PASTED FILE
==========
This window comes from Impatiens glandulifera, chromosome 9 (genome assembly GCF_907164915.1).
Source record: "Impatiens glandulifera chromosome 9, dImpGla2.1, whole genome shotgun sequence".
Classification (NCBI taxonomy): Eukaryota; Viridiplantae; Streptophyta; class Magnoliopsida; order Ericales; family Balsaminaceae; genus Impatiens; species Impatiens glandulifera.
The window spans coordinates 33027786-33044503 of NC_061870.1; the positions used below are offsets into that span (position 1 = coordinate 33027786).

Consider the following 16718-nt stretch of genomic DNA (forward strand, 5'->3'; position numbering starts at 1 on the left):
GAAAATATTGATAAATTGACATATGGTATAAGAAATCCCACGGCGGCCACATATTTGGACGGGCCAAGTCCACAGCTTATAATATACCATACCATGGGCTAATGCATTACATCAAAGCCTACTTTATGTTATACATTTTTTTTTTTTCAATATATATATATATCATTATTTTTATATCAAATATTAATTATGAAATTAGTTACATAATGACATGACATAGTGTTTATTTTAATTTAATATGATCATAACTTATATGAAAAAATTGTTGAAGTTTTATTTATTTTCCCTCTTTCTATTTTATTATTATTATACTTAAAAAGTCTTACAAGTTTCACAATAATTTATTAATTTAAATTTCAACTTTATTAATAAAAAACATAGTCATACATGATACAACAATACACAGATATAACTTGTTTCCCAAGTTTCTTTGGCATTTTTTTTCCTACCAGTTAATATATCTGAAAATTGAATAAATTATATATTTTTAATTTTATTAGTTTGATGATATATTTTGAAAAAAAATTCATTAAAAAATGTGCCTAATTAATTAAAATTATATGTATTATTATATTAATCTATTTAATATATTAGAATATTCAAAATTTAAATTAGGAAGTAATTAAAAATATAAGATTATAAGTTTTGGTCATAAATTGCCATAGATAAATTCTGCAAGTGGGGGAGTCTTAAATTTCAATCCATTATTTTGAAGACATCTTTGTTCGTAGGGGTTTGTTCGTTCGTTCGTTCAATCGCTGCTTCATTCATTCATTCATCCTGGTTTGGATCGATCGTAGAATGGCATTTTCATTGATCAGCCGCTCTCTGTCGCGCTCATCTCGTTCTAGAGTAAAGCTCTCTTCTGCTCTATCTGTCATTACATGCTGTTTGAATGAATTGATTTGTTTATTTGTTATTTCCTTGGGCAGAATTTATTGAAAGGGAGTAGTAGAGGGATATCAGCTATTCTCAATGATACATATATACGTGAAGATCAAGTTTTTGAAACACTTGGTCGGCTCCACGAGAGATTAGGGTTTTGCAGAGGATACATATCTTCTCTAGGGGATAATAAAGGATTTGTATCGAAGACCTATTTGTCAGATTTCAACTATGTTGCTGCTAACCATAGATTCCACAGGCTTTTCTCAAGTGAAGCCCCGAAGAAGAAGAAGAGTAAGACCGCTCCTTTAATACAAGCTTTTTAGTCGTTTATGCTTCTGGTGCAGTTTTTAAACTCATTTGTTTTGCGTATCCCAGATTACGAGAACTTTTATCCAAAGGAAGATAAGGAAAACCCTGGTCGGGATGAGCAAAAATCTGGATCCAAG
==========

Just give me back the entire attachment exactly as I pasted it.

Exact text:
This window comes from Impatiens glandulifera, chromosome 9 (genome assembly GCF_907164915.1).
Source record: "Impatiens glandulifera chromosome 9, dImpGla2.1, whole genome shotgun sequence".
Classification (NCBI taxonomy): Eukaryota; Viridiplantae; Streptophyta; class Magnoliopsida; order Ericales; family Balsaminaceae; genus Impatiens; species Impatiens glandulifera.
The window spans coordinates 33027786-33044503 of NC_061870.1; the positions used below are offsets into that span (position 1 = coordinate 33027786).

Consider the following 16718-nt stretch of genomic DNA (forward strand, 5'->3'; position numbering starts at 1 on the left):
GAAAATATTGATAAATTGACATATGGTATAAGAAATCCCACGGCGGCCACATATTTGGACGGGCCAAGTCCACAGCTTATAATATACCATACCATGGGCTAATGCATTACATCAAAGCCTACTTTATGTTATACATTTTTTTTTTTTCAATATATATATATATCATTATTTTTATATCAAATATTAATTATGAAATTAGTTACATAATGACATGACATAGTGTTTATTTTAATTTAATATGATCATAACTTATATGAAAAAATTGTTGAAGTTTTATTTATTTTCCCTCTTTCTATTTTATTATTATTATACTTAAAAAGTCTTACAAGTTTCACAATAATTTATTAATTTAAATTTCAACTTTATTAATAAAAAACATAGTCATACATGATACAACAATACACAGATATAACTTGTTTCCCAAGTTTCTTTGGCATTTTTTTTCCTACCAGTTAATATATCTGAAAATTGAATAAATTATATATTTTTAATTTTATTAGTTTGATGATATATTTTGAAAAAAAATTCATTAAAAAATGTGCCTAATTAATTAAAATTATATGTATTATTATATTAATCTATTTAATATATTAGAATATTCAAAATTTAAATTAGGAAGTAATTAAAAATATAAGATTATAAGTTTTGGTCATAAATTGCCATAGATAAATTCTGCAAGTGGGGGAGTCTTAAATTTCAATCCATTATTTTGAAGACATCTTTGTTCGTAGGGGTTTGTTCGTTCGTTCGTTCAATCGCTGCTTCATTCATTCATTCATCCTGGTTTGGATCGATCGTAGAATGGCATTTTCATTGATCAGCCGCTCTCTGTCGCGCTCATCTCGTTCTAGAGTAAAGCTCTCTTCTGCTCTATCTGTCATTACATGCTGTTTGAATGAATTGATTTGTTTATTTGTTATTTCCTTGGGCAGAATTTATTGAAAGGGAGTAGTAGAGGGATATCAGCTATTCTCAATGATACATATATACGTGAAGATCAAGTTTTTGAAACACTTGGTCGGCTCCACGAGAGATTAGGGTTTTGCAGAGGATACATATCTTCTCTAGGGGATAATAAAGGATTTGTATCGAAGACCTATTTGTCAGATTTCAACTATGTTGCTGCTAACCATAGATTCCACAGGCTTTTCTCAAGTGAAGCCCCGAAGAAGAAGAAGAGTAAGACCGCTCCTTTAATACAAGCTTTTTAGTCGTTTATGCTTCTGGTGCAGTTTTTAAACTCATTTGTTTTGCGTATCCCAGATTACGAGAACTTTTATCCAAAGGAAGATAAGGAAAACCCTGGTCGGGATGAGCAAAAATCTGGATCCAAG